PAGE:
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The Denver Nuggets are playing basketball this season with an antique philosophy. In a sport where internal strife is now the rule, the Nuggets appear to believe that the family that plays together stays together. And they have started off 32-5. America, don't you just love it?
By eliminating ennui and jealousy from their game plan the Nuggets have become a tougher ticket in Colorado than a ride with Jerry Ford on a ski lift. They played Indiana last Friday night before another sellout crowd and won their 20th consecutive home game, tying a league record. That put them on top of the ABA's Western Division by 12 games, making the rest of the league look like one big turkey farm.
Most pro basketball players never get a floor burn unless they trip over their wallets, but the Nuggets have this old-time thing about hard work and togetherness. They labor over such rudimentary concerns as shooting layups in practice, they offer solace to teammates from the bench, play defense like suspicious bank tellers, keep the ball moving and display an exuberant collegiate style that is effective without being affected.
The team wins with a cast that is virtually anonymous. Mike Green, Byron Beck and Fatty Taylor have not become the subjects of playground chants. Probably five or six other clubs in the ABA have more pure talent, but none has Denver's heart or familial character. Much of the credit goes to sporty 34-year-old Coach Larry Brown, a handsome fellow with sensationally white teeth, a man whose byword is communication. Denver tied for last in its division in 1974, took to sniveling and forced the resignation of Coach Alex Hannum. Brown came in before the season started and revamped the team's mental as well as court style. If the Nuggets keep on winning, the rest of pro basketball might start wearing letter sweaters instead of surly frowns.
Brown lives in a Denver condominium with friend and trivia expert Larry Rubin, and his one weakness is his collection of superstitions. His pregame rituals include playing racquetball with General Manager Carl Scheer on the day of every home game, driving the identical route to the arena, parking in the same spot and even shaving the same way. Brown's unshakable belief is that one bad cat can turn a good team into a dog.
Before he got to Denver, Brown coached for two years at Carolina, where his innovative style quickly brought the Cougars from next-to-last to first, for which he was named ABA Coach of the Year the first year. The following season Joe Caldwell and Jim Chones caused dissension and the team lost six of its last seven regular-season games and four straight in the playoffs. Brown was crushed and bitter and, when the franchise was sold to St. Louis last July, also out of a job. "There were unbelievable egos involved," says Brown. "I've never been so miserable in my life. I'd go into the dressing room and be too embarrassed to say anything. The thing I couldn't understand was why some people could not lose themselves in the team. Chones and Caldwell split the team down the middle."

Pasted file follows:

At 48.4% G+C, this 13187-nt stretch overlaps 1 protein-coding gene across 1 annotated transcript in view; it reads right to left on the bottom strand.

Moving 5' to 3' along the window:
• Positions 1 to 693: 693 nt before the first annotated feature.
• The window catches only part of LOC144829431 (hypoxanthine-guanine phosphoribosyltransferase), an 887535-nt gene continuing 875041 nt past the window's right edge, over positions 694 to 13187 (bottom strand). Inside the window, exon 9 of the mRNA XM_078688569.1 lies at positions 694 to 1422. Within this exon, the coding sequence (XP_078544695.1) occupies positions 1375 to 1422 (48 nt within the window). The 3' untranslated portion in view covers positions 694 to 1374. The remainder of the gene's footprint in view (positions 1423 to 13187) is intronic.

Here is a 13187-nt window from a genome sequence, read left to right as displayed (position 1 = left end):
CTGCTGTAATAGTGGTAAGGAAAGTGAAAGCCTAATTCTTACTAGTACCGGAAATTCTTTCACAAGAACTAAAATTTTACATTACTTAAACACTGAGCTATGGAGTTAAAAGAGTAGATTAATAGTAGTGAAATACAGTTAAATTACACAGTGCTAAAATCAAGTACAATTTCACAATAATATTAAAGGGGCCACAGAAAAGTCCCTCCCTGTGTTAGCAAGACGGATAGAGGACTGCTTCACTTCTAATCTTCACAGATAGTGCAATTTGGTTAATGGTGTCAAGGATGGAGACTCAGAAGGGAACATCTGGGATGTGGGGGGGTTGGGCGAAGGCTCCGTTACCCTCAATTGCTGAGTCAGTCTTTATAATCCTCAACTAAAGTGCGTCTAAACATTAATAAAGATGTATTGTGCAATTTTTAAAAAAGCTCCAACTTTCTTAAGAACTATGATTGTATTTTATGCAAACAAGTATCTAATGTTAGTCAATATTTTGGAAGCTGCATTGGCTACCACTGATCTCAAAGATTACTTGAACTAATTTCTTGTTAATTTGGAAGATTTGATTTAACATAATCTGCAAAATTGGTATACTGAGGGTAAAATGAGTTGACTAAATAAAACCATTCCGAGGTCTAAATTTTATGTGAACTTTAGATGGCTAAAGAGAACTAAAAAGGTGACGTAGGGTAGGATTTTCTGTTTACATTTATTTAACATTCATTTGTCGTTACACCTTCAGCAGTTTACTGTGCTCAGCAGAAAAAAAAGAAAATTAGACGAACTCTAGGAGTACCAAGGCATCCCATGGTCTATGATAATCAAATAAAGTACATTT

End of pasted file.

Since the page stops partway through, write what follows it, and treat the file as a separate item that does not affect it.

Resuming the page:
Scheer was Brown's general manager at Carolina, and Brown followed him to Denver, where the franchise was withering from a bad case of apathy both on court and off. Scheer changed the team's colors, logo and nickname—from Rockets to Nuggets—signed rookies Bobby Jones and Jan van Breda Kolff and All-Star Guard Mack Calvin from the old Carolina franchise and traded for Fatty Taylor, a scrappy guard whose style of defense caused one exasperated coach to comment, "It's like playing through a rosebush."
Brown sold new hope to Guard Ralph Simpson, Denver's best player, made skinny Mike Green the starting center and convinced everyone on the team that he could contribute significantly. "We work hard," says Simpson. "Most pros loaf through practice, but we come to work and get better. Up until this year I was the kind of player who wanted to be cool on the floor. I don't know any team that is willing to sacrifice and play together and do the things we do."
Simpson and Calvin form the league's premier backcourt, although half of it is now temporarily on the shelf. Calvin's father, a Baptist minister, and his mother flew in from the West Coast to see him try for his 10,000th career point against Indiana, but in the second quarter Calvin dislocated an index finger and will be out for about a month. It is Calvin's first serious injury. In the previous five years he missed only six games, averaged 20 points and commanded universal respect. He is a second-degree brown belt in karate.
At 6'5", Simpson complements the 6-foot Calvin and third guard Taylor. Simpson left Michigan State after his sophomore year to become an instant star; he averaged 27 points in his second ABA season. Last year the cream curdled. His shooting was off, injuries and illness sapped him and, to make matters worse, Hannum started taking him out at the end of tight games, further bruising his confidence. Simpson asked to be traded but changed his mind when Brown arrived. He had had his best season at Denver in 1971-72, when Brown was his running mate at guard in his last year as an active player.